How did it start? Where did the transformation really begin? I keep wondering that myself. I always wanted to be healthy. Actually, that’s not true. I always wanted to be “skinny”. To look like the models and movie stars. I guess that’s where it started.
A major event changed my life on the eve of 2012. I had a very sudden, very severe migraine which landed me in the hospital. Tests were done to be sure I didn’t have a life threatening problem. At the end, the doctors told me I really needed to get healthy or my days were numbered. I felt like this was it – my lifestyle had finally caught up to me and I no longer had a choice. If I wanted to live, I had to change everything. This happened to coincide with turning 40.
I’ve struggled with weight my entire life. I’ve tried every diet known to man since the age of 12. They all failed. Why? Because I wanted to be skinny, not healthy. Turning 40 was also a turning point. I told myself I wanted to do something significant to mark the occasion which would prove a change in who I am. I wanted to wipe away all the “wrongs”, shed my old skin, find out who I am as a person and not as a wife, mom or daughter. It was my time to embrace the person I always wanted to be.
The realization that being healthy was my primary goal and not being skinny has been a liberating, freeing transformation. First, I had to admit that I have an addiction; a very real, very strong addiction, to food. The problem with that is I require food to live so it is a demon I confront several times a day. As I continue to work towards healthy eating and making sure I have the NUTRIENTS I need instead of the TASTES I want, I have made an even more astounding transformation – I’ve started running.
Two years ago, at over 220 pounds, if you told me I would be running a 5K I would have laughed at you. Living in a new town I had few friends and food was my comfort. The mother of my friend’s daughter was telling me how she ran all the time and was training for a marathon. I thought, “Oh, great, she’s one of THOSE people.” I figured she thought less of me because I was fat. Then she shared with me that she had lost 50 pounds from running. I realized she was me. Then I realized if she was me then she is me PAST and PRESENT. I could change.
My first program was the Couch to 5K with the goal of running my first 5K on my 40th birthday. I was doing well on my own and then a family emergency took me away from the program and I never ran. I beet myself up saying, “See? You can’t do this.” I fed my sorrow and packed on even more weight.
The same mother of my daughter’s friend had been talking with me and gently pushed me to reconsider exercising. I was afraid to run with her because I didn’t want her to see how out of shape I was. As if she couldn’t SEE it!
As I was succeeding in getting my eating under control the mother of my daughter’s friend could see the weight coming off and continued to offer to help with the next step – exercising. An email from her over the winter told me she was asked to be a mentor with a program called First Strides which is a 12 week program just for women who are learning to start running. It started on May 1st – my birthday. Clearly this was a sign so I said, what the hell and signed up. Everyone thought I was crazy.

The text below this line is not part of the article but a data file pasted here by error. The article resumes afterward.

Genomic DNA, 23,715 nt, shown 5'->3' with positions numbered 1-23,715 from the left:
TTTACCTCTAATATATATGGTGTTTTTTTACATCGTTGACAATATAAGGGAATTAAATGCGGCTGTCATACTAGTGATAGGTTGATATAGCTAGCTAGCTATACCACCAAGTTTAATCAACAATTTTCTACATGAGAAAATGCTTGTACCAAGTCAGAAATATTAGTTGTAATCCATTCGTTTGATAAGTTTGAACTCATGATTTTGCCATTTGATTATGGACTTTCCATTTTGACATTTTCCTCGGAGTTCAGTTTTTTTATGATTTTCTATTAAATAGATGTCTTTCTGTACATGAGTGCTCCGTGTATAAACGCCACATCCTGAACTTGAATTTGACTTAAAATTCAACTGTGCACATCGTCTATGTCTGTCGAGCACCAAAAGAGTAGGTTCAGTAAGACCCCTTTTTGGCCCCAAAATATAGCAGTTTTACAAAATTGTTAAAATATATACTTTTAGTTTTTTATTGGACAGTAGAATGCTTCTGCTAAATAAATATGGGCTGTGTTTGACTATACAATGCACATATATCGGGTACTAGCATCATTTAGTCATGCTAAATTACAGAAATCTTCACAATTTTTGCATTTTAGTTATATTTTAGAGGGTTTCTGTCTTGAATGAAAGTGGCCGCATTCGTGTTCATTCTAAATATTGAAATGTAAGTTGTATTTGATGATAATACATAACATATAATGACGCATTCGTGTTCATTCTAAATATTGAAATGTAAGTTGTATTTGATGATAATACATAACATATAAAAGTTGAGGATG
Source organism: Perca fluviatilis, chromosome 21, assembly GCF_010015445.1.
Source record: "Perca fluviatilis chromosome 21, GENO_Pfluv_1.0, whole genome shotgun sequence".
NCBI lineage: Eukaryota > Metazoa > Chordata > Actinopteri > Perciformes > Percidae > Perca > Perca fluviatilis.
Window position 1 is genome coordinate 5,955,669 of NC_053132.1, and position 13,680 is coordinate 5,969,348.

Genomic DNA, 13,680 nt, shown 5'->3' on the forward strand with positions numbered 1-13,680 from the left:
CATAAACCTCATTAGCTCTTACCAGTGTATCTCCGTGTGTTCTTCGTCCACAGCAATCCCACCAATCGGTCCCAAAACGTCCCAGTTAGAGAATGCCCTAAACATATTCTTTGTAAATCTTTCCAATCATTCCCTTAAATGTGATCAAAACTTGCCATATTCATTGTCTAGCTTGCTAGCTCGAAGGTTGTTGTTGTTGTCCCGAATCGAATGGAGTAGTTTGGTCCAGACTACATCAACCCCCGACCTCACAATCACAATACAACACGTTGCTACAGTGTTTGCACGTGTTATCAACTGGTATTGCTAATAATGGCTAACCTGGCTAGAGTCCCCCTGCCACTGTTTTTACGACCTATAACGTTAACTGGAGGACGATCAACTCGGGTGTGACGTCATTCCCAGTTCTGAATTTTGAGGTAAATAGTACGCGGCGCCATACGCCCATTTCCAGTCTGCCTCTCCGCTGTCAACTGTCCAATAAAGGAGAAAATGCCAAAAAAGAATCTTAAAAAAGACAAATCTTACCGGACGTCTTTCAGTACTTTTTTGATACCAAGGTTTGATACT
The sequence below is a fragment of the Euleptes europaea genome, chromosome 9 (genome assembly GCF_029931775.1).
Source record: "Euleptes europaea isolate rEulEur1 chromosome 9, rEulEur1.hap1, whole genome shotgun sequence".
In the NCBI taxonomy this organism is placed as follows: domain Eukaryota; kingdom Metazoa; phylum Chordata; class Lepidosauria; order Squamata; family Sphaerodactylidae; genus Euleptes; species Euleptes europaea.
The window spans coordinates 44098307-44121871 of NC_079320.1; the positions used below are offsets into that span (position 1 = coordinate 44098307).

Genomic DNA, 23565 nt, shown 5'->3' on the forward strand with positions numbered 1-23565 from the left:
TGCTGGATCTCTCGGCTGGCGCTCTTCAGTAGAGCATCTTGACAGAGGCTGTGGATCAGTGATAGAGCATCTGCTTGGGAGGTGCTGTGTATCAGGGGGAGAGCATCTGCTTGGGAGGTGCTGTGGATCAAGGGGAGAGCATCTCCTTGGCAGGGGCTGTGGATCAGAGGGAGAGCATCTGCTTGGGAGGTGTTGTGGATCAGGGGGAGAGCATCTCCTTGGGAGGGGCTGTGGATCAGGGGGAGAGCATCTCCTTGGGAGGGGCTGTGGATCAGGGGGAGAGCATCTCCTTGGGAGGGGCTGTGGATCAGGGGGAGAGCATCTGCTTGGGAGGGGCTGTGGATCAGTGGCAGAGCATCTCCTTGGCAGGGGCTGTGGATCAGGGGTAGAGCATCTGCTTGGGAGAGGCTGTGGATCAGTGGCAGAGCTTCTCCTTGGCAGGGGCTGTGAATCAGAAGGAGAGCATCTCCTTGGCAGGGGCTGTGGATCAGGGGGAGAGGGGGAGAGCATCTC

Only 2 weeks are left of the 12 week program and it has changed my life. Over 100 women get together every week and break into their groups to run, encourage and inspire each other. I run with 7 women who range in age from 22 to 72. We will all be running a 5K in August as the final run together and I can’t wait. The finish line to that race is the starting line for the rest of my life.
To check myself on a 5K I signed up for one last night. I thought it would be a fun little run across the golf course but it was actually a trail run after weeks of rain so it was really a mud run. Mud up to my knees and I actually got stuck a few times. Parts of the track were so bad you had to walk because you would fall. I still managed to finish in 44:20. Not bad for my first ever run. I wasn’t last – technically – but only because the mother and daughter behind me got in their car instead of crossing the finish line.
Being last didn’t bother me. Not at all and I actually thought it would. The dozen other people who were “real runners” were there cheering me on! They were as happy for me as I was. They were proud of me for being there! They were PROUD of ME! Strangers. “Real” runners were clapping for ME! It was tough. It was hard. Wicked freaking hard and half way through I thought, “This is ridiculous. I’m never doing this again.” Yet at the end, seeing everyone cheering me on – I was already planning how I would strategize next week.
I smiled all the way home. I smiled all morning. I’m still smiling. I did it. ME! I ran a 5K! The new me – the real me and I like it.
Here’s what I’ve learned so far in my journey:
- The last 40 years of my life were spent trying to get acceptance from everyone and now I only want to accept myself.
- When I started First Strides I felt guilty spending a few hours away from my family then I realized it was the first time in my life I was doing something just for me.
- My husband is proud of me; so is the rest of my family and friends but more important, I’m proud of me.
- It’s not easy. It’s easier to make excuses why I can’t do it but then I come back to the feeling of accomplishment and it wins.
- I forgive myself if I get off track.
- I still have an addiction and I always will.
- Nothing can stop me.